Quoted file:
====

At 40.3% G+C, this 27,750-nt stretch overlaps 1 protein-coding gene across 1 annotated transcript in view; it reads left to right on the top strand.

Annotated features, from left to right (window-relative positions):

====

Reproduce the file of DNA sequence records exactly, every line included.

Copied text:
At 40.3% G+C, this 27,750-nt stretch overlaps 1 protein-coding gene across 1 annotated transcript in view; it reads left to right on the top strand.

Annotated features, from left to right (window-relative positions):